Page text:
Summing It Up
This is a great golden ale, and as you know, I don't love golden ales. This is smooth, aromatic with a strong carbonation that delivers a nice mouthfeel and is one of the highest-rated beers I've tried in ages. By most reckoning it should be a solid contender for being one of my favorites, but there's just a little something off with it that keeps it from achieving the hallowed ranks of my Favorites List (that thing in the upper-right-corner). Perhaps it's the narrow Temperature Sweet Spot (get it up to 68 and I don't much care for the bitterness that takes over the other flavors), or perhaps it's just that it's lighter than my usual fare (which ain't too bad for these dog days of summer). Nevertheless, this is a great beer and I will definitely remember THIS Alamo and I might even pick up a six-pack to share with my brother-in-law next weekend.

From the label:
Brewed with a fiercely independent spirit. Alamo golden ale, the brain child of Eugene Simor, is a full-bodied, refreshingly lither style ale with a smooth velvety finish.

Thoughts from the bottom of the glass:

Type: Golden Ale
Color: Cloudy Yellow
Aroma: Simple, yeasty, clear
Hops: Understated
Malt: Smooth and balanced
Head: One or two fingers white, faded quickly
Lace: None to speak of
Carbonation: Medium/Heavy
Mouthfeel:  One of the best things about this beer. heartier than expected.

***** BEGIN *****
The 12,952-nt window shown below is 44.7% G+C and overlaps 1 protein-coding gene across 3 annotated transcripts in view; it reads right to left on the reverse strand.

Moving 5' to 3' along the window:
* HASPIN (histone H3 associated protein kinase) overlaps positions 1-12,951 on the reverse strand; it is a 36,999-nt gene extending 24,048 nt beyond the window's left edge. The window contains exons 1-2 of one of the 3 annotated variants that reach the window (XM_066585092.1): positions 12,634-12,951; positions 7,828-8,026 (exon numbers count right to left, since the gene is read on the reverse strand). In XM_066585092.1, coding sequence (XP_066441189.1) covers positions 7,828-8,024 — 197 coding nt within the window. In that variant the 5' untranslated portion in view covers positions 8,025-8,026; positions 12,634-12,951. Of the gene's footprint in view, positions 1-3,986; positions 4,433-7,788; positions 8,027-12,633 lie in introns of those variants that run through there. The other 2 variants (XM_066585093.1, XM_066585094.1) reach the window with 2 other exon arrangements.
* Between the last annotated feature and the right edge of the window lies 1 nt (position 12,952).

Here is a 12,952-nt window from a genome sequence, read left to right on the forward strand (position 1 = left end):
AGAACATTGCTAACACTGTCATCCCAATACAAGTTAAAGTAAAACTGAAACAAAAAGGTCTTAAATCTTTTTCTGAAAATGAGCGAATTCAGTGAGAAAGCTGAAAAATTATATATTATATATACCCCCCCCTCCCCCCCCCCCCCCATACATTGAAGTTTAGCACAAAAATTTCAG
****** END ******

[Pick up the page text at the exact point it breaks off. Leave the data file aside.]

Temprature Sweet Spot: 60 - 64 degrees
ABV: 5.1%
My Rating: 8 out of 10

NOTE 9/11/2012: The Alcohol content wasn't available online, so I sent Eugene an email and he reports that the ABV is 5.1%. 

Other Reviews Worth a Sip:
The Beer Advocate guys were somewhat impressed with this Golden Ale. Check it out:

A bit of fun with Eugene
I decided to look into the company a little more and a few minutes of google searching found this fun little video:

Saturday, September 1, 2012

041. JB Dunkelweizen

I'm not a huge fan of wheat beers. Although I've had a few that I've enjoyed over the years, in general they fall short for me. They seem to lack depth -- as though the wheat takes over the sweetness of malt and plays up the yeast and other earthy/fruity flavors at the expense of anything else. I find this to be particularly true at warmer temperatures.

Although these are generalities, I find them all to be true with JosephsBrau's Dunkelweizen Amber Unfiltered Wheat Beer.

Color: To come

Aroma: A hint of banana and brown sugar hiding under the wheat and hops. The caramel is probably coming from roasted malt, but I'm not sure.

Taste Impressions
The wheat is definitely the star, but it shares the stage with aromatic hops and a chorus of sweet malt and fruit flavors ably putting a "best foot forward" in the rear. In short, I get the "Weizen" (the wheat), but not the "Dunkel" (dark German beer).

I had high hopes for this, but they just didn't deliver. There's nothing particularly wrong with this beer (in fact, if you're just trying to introduce some friends to a new style and want something non-threatening, then this might just be what you're looking for. But if you're looking for an impressive Dunkelweizen (dark German Wheat beer), they you should probably look elsewhere.

My score: 4 out of 10
ABV: 5.2%